Does the announcement that the commercial growing of GM crops will remain banned until 2002 really amount, however, to a major shift in policy? We think not. But it is also misleading for the Soil Association and other anti-GM campaigning groups to claim that the decision amounts to nothing new.
The truth seems to lie somewhere in between. An existing restraint has been extended. But if ministers think this will be enough for the storm to blow over - and that could be the main calculation - they are surely mistaken.
It is not only the prospect of the commercial growing of GM crops that has been worrying people. There are also deep-rooted fears about farm-scale tests featuring the crops, and these experiments will be continuing.
The argument that the tests are necessary to show what, if any, dangers arise from the growing of GM crops, has an essential logic, but is nonetheless seriously flawed.
The fear is that in showing there was cause for concern, the tests could let something loose that would be capable of widespread environmental damage.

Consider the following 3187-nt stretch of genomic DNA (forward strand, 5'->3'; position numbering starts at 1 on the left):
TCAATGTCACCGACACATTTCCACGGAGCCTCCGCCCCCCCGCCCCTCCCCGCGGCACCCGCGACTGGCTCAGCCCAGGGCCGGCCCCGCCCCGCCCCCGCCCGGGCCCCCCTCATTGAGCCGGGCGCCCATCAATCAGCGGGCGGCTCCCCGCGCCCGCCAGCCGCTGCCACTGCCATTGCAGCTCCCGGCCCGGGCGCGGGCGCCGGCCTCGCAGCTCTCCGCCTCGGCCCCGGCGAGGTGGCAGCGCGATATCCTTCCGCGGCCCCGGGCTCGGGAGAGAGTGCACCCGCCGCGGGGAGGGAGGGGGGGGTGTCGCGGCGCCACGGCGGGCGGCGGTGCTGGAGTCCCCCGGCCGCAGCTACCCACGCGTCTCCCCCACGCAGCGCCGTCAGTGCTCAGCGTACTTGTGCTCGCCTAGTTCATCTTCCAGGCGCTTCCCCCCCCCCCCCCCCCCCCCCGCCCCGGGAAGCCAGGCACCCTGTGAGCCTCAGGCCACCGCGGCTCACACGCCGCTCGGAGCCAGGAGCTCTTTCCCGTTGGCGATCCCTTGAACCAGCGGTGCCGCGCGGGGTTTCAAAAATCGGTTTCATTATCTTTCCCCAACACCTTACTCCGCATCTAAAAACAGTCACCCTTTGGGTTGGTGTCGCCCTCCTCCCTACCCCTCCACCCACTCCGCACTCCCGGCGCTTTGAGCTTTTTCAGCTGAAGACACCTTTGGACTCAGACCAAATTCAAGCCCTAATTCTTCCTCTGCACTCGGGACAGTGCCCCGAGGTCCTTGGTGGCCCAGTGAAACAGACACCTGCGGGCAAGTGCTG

How can the Government be so confident that pollen will not spread from GM test sites and damage or alter naturally occurring plants? Its idea of the minimum segregation distances necessary to guarantee that that cannot happen flies in the face of common sense.
Let there be trials, but ministers must insist they take place in tightly isolated conditions. There must also be complete honesty, and not the sleight-of-hand that continued yesterday.
[This article was received through email@example.com Sun Nov 7 07:19:48 1999]
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(9 November 1999)